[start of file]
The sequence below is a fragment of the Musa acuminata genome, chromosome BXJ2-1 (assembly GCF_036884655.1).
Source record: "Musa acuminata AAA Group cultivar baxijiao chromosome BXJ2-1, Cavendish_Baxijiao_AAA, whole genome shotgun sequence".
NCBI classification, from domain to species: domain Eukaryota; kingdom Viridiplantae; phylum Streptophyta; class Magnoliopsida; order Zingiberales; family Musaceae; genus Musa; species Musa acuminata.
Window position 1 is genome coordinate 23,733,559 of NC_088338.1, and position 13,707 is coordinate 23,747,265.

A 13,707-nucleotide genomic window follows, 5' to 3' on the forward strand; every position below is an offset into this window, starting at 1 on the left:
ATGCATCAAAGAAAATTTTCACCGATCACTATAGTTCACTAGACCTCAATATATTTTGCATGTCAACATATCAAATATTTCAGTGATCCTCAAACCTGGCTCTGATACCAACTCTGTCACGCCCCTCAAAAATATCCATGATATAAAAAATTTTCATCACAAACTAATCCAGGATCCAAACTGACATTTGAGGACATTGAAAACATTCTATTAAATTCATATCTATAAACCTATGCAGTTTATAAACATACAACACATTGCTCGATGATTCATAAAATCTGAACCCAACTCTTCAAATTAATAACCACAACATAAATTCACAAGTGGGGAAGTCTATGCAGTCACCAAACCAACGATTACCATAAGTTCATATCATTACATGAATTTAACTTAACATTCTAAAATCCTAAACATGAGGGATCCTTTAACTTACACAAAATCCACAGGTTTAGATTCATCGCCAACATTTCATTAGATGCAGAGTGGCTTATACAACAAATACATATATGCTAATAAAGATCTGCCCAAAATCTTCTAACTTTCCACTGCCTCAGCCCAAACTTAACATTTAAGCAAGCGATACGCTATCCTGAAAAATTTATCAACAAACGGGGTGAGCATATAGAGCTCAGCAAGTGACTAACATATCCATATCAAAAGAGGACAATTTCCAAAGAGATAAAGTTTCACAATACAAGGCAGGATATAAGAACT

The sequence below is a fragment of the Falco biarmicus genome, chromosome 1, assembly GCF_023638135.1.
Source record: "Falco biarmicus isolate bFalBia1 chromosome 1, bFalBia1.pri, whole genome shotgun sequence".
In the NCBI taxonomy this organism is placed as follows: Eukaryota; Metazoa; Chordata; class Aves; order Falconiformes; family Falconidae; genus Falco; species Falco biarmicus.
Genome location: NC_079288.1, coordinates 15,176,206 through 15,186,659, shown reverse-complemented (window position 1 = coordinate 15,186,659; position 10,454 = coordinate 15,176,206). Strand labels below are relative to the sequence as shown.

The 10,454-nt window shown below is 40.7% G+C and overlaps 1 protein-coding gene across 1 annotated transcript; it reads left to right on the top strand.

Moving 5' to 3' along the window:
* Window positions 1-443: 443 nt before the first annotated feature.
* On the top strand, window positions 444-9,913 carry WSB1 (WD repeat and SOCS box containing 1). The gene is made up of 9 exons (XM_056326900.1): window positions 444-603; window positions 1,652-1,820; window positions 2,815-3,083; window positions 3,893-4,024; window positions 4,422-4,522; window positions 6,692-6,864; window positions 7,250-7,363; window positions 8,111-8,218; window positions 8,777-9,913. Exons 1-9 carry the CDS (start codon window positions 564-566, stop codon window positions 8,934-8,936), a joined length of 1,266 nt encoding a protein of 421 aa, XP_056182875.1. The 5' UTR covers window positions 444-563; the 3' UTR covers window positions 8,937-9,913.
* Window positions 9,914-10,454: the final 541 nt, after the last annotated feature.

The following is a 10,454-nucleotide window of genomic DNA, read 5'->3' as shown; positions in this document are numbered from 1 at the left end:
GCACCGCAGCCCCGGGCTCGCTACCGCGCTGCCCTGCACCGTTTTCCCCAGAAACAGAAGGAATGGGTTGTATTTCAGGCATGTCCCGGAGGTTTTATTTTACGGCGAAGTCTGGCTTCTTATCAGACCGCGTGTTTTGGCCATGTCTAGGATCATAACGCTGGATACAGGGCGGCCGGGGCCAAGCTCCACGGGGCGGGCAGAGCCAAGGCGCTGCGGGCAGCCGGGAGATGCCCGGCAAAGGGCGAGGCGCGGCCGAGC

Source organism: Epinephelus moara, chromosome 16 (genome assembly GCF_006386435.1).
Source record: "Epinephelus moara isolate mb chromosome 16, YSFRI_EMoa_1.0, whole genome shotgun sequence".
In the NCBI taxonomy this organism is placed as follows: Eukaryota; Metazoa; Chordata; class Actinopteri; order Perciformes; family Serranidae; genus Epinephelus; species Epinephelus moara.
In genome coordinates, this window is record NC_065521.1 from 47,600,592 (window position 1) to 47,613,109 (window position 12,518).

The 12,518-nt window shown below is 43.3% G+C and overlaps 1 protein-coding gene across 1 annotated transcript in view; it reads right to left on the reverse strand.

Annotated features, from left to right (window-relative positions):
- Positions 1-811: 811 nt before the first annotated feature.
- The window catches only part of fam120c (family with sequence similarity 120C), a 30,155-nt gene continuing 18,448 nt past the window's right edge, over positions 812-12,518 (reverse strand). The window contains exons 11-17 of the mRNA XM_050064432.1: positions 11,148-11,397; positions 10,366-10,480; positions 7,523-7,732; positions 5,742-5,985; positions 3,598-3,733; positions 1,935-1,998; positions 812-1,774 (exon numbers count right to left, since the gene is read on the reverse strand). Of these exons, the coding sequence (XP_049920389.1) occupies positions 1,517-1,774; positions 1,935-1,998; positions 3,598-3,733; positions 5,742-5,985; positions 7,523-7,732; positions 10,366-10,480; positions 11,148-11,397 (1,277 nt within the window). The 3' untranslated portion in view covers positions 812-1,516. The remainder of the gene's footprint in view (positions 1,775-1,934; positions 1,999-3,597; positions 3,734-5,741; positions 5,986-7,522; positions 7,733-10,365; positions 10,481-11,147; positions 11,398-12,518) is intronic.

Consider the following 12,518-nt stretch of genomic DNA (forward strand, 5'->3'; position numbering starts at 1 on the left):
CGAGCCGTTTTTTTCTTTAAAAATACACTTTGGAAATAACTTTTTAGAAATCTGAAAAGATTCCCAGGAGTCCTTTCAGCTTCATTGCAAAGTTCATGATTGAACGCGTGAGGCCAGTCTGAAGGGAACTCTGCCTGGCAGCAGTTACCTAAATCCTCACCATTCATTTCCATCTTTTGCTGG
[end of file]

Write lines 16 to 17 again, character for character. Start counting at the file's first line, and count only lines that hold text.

The following is a 10,454-nucleotide window of genomic DNA, read 5'->3' as shown; positions in this document are numbered from 1 at the left end:
GCACCGCAGCCCCGGGCTCGCTACCGCGCTGCCCTGCACCGTTTTCCCCAGAAACAGAAGGAATGGGTTGTATTTCAGGCATGTCCCGGAGGTTTTATTTTACGGCGAAGTCTGGCTTCTTATCAGACCGCGTGTTTTGGCCATGTCTAGGATCATAACGCTGGATACAGGGCGGCCGGGGCCAAGCTCCACGGGGCGGGCAGAGCCAAGGCGCTGCGGGCAGCCGGGAGATGCCCGGCAAAGGGCGAGGCGCGGCCGAGC